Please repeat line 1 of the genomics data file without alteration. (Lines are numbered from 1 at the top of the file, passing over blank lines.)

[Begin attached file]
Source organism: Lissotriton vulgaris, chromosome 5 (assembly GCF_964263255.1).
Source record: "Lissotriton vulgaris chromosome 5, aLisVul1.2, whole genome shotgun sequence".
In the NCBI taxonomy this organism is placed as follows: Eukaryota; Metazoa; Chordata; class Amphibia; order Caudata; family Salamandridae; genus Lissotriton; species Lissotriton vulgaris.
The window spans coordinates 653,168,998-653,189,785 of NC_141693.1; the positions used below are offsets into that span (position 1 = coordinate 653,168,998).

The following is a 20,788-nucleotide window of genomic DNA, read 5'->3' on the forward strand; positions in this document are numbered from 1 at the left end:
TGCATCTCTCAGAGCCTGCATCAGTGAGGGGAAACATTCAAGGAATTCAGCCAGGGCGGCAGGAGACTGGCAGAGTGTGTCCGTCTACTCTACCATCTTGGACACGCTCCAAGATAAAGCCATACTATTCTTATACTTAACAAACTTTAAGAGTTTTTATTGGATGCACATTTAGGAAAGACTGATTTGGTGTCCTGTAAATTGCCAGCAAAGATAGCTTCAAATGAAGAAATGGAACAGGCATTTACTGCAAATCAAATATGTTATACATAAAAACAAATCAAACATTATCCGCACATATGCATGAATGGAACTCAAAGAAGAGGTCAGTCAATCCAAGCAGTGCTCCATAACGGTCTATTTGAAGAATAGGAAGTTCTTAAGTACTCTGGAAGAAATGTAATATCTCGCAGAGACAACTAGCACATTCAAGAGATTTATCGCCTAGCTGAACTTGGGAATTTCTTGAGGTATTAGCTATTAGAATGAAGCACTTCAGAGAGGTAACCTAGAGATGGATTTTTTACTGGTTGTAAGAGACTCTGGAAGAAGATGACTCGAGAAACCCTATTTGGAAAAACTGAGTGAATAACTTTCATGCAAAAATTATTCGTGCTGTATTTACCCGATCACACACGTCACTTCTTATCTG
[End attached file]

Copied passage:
Source organism: Lissotriton vulgaris, chromosome 5 (assembly GCF_964263255.1).